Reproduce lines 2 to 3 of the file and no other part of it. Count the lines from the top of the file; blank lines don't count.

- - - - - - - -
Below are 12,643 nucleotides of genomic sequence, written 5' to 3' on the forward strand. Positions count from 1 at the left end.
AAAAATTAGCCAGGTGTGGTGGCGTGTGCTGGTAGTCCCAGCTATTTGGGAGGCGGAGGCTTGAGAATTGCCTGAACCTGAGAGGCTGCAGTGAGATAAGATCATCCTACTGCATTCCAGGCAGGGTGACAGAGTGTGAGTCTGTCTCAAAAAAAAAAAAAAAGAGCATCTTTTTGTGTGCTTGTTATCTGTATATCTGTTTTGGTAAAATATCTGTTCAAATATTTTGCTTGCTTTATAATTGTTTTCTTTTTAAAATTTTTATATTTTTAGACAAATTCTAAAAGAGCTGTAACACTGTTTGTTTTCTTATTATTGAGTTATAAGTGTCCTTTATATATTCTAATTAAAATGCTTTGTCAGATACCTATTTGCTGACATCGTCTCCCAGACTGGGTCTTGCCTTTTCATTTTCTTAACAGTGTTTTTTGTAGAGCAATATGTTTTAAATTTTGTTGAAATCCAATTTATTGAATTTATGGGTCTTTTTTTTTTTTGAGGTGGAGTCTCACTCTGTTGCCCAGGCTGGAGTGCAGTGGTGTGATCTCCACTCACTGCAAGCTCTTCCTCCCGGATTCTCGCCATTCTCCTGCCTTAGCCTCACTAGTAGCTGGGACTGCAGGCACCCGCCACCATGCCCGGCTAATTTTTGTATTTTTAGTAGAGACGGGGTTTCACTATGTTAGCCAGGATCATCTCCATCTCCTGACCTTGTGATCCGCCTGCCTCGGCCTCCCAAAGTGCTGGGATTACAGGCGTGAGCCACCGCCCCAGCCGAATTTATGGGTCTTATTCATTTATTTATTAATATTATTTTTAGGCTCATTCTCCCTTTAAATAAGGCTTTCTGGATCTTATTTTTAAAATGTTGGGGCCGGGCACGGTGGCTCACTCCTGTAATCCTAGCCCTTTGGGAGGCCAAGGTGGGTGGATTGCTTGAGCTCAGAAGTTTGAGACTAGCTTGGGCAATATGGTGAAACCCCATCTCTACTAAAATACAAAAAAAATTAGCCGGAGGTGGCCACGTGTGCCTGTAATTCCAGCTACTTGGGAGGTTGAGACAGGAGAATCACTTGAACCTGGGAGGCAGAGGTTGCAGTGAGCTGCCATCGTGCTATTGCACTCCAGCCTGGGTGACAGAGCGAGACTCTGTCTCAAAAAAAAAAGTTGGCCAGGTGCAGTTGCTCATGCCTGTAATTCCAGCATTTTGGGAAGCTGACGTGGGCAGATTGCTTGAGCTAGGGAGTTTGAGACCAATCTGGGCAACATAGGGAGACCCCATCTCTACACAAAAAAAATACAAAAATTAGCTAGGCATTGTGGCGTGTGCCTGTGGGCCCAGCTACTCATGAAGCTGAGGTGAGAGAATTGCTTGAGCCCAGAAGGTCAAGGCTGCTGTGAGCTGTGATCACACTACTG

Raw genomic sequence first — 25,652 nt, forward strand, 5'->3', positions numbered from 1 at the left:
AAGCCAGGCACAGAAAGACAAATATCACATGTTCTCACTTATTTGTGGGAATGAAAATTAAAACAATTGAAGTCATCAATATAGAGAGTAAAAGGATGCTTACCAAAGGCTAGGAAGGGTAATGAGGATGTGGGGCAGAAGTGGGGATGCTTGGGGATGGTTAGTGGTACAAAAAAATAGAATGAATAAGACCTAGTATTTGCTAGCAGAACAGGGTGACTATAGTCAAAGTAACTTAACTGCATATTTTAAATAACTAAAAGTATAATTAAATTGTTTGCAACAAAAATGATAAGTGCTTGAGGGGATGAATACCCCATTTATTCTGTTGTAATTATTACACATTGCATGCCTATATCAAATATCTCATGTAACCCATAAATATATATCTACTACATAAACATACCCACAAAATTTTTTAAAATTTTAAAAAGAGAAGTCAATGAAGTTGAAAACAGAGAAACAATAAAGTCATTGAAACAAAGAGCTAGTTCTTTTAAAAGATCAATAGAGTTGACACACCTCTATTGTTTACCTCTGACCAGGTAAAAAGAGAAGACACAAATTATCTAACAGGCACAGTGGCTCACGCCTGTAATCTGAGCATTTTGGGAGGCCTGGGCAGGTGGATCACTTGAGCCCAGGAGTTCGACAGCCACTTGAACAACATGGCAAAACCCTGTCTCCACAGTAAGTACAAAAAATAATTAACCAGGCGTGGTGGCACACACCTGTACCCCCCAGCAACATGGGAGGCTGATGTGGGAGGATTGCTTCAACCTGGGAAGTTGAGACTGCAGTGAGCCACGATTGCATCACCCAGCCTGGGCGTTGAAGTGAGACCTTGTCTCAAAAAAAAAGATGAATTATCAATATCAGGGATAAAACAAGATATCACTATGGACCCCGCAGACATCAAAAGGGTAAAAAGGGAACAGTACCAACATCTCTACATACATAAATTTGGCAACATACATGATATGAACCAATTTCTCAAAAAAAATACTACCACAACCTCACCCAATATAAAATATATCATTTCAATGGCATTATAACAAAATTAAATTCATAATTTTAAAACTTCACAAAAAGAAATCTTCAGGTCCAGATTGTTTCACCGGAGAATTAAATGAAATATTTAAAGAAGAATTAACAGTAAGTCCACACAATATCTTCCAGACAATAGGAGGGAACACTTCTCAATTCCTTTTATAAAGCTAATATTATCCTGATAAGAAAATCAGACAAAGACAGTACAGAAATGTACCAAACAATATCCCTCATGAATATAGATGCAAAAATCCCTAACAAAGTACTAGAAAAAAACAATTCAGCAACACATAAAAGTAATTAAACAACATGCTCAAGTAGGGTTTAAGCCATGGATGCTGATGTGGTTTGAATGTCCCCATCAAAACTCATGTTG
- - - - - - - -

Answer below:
AAAAATTAGCCAGGTGTGGTGGCGTGTGCTGGTAGTCCCAGCTATTTGGGAGGCGGAGGCTTGAGAATTGCCTGAACCTGAGAGGCTGCAGTGAGATAAGATCATCCTACTGCATTCCAGGCAGGGTGACAGAGTGTGAGTCTGTCTCAAAAAAAAAAAAAAAGAGCATCTTTTTGTGTGCTTGTTATCTGTATATCTGTTTTGGTAAAATATCTGTTCAAATATTTTGCTTGCTTTATAATTGTTTTCTTTTTAAAATTTTTATATTTTTAGACAAATTCTAAAAGAGCTGTAACACTGTTTGTTTTCTTATTATTGAGTTATAAGTGTCCTTTATATATTCTAATTAAAATGCTTTGTCAGATACCTATTTGCTGACATCGTCTCCCAGACTGGGTCTTGCCTTTTCATTTTCTTAACAGTGTTTTTTGTAGAGCAATATGTTTTAAATTTTGTTGAAATCCAATTTATTGAATTTATGGGTCTTTTTTTTTTTTGAGGTGGAGTCTCACTCTGTTGCCCAGGCTGGAGTGCAGTGGTGTGATCTCCACTCACTGCAAGCTCTTCCTCCCGGATTCTCGCCATTCTCCTGCCTTAGCCTCACTAGTAGCTGGGACTGCAGGCACCCGCCACCATGCCCGGCTAATTTTTGTATTTTTAGTAGAGACGGGGTTTCACTATGTTAGCCAGGATCATCTCCATCTCCTGACCTTGTGATCCGCCTGCCTCGGCCTCCCAAAGTGCTGGGATTACAGGCGTGAGCCACCGCCCCAGCCGAATTTATGGGTCTTATTCATTTATTTATTAATATTATTTTTAGGCTCATTCTCCCTTTAAATAAGGCTTTCTGGATCTTATTTTTAAAATGTTGGGGCCGGGCACGGTGGCTCACTCCTGTAATCCTAGCCCTTTGGGAGGCCAAGGTGGGTGGATTGCTTGAGCTCAGAAGTTTGAGACTAGCTTGGGCAATATGGTGAAACCCCATCTCTACTAAAATACAAAAAAAATTAGCCGGAGGTGGCCACGTGTGCCTGTAATTCCAGCTACTTGGGAGGTTGAGACAGGAGAATCACTTGAACCTGGGAGGCAGAGGTTGCAGTGAGCTGCCATCGTGCTATTGCACTCCAGCCTGGGTGACAGAGCGAGACTCTGTCTCAAAAAAAAAAGTTGGCCAGGTGCAGTTGCTCATGCCTGTAATTCCAGCATTTTGGGAAGCTGACGTGGGCAGATTGCTTGAGCTAGGGAGTTTGAGACCAATCTGGGCAACATAGGGAGACCCCATCTCTACACAAAAAAAATACAAAAATTAGCTAGGCATTGTGGCGTGTGCCTGTGGGCCCAGCTACTCATGAAGCTGAGGTGAGAGAATTGCTTGAGCCCAGAAGGTCAAGGCTGCTGTGAGCTGTGATCACACTACTG

Raw genomic sequence first — 25,652 nt, forward strand, 5'->3', positions numbered from 1 at the left: